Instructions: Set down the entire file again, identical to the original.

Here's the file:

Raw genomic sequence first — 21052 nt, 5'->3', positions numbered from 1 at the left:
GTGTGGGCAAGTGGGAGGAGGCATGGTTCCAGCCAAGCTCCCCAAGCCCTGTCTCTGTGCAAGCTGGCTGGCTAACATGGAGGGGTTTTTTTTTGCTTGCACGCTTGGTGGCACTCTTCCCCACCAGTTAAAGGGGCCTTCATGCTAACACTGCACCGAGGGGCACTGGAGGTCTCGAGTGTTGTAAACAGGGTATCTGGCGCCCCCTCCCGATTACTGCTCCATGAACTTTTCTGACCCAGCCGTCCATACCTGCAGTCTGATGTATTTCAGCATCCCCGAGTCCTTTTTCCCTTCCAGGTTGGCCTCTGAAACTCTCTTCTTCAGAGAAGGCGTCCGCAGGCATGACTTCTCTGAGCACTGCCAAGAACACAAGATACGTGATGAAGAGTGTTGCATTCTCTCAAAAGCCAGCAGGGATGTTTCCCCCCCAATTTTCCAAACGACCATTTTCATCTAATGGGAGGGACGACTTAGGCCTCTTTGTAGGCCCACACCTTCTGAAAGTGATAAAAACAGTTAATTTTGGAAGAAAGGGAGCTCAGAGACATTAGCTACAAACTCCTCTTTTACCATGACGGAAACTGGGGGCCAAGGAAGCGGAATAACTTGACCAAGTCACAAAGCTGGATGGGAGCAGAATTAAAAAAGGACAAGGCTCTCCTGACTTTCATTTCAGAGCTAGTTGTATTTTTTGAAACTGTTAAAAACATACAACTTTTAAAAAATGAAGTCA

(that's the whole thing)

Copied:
Raw genomic sequence first — 21052 nt, 5'->3', positions numbered from 1 at the left:
GTGTGGGCAAGTGGGAGGAGGCATGGTTCCAGCCAAGCTCCCCAAGCCCTGTCTCTGTGCAAGCTGGCTGGCTAACATGGAGGGGTTTTTTTTTGCTTGCACGCTTGGTGGCACTCTTCCCCACCAGTTAAAGGGGCCTTCATGCTAACACTGCACCGAGGGGCACTGGAGGTCTCGAGTGTTGTAAACAGGGTATCTGGCGCCCCCTCCCGATTACTGCTCCATGAACTTTTCTGACCCAGCCGTCCATACCTGCAGTCTGATGTATTTCAGCATCCCCGAGTCCTTTTTCCCTTCCAGGTTGGCCTCTGAAACTCTCTTCTTCAGAGAAGGCGTCCGCAGGCATGACTTCTCTGAGCACTGCCAAGAACACAAGATACGTGATGAAGAGTGTTGCATTCTCTCAAAAGCCAGCAGGGATGTTTCCCCCCCAATTTTCCAAACGACCATTTTCATCTAATGGGAGGGACGACTTAGGCCTCTTTGTAGGCCCACACCTTCTGAAAGTGATAAAAACAGTTAATTTTGGAAGAAAGGGAGCTCAGAGACATTAGCTACAAACTCCTCTTTTACCATGACGGAAACTGGGGGCCAAGGAAGCGGAATAACTTGACCAAGTCACAAAGCTGGATGGGAGCAGAATTAAAAAAGGACAAGGCTCTCCTGACTTTCATTTCAGAGCTAGTTGTATTTTTTGAAACTGTTAAAAACATACAACTTTTAAAAAATGAAGTCA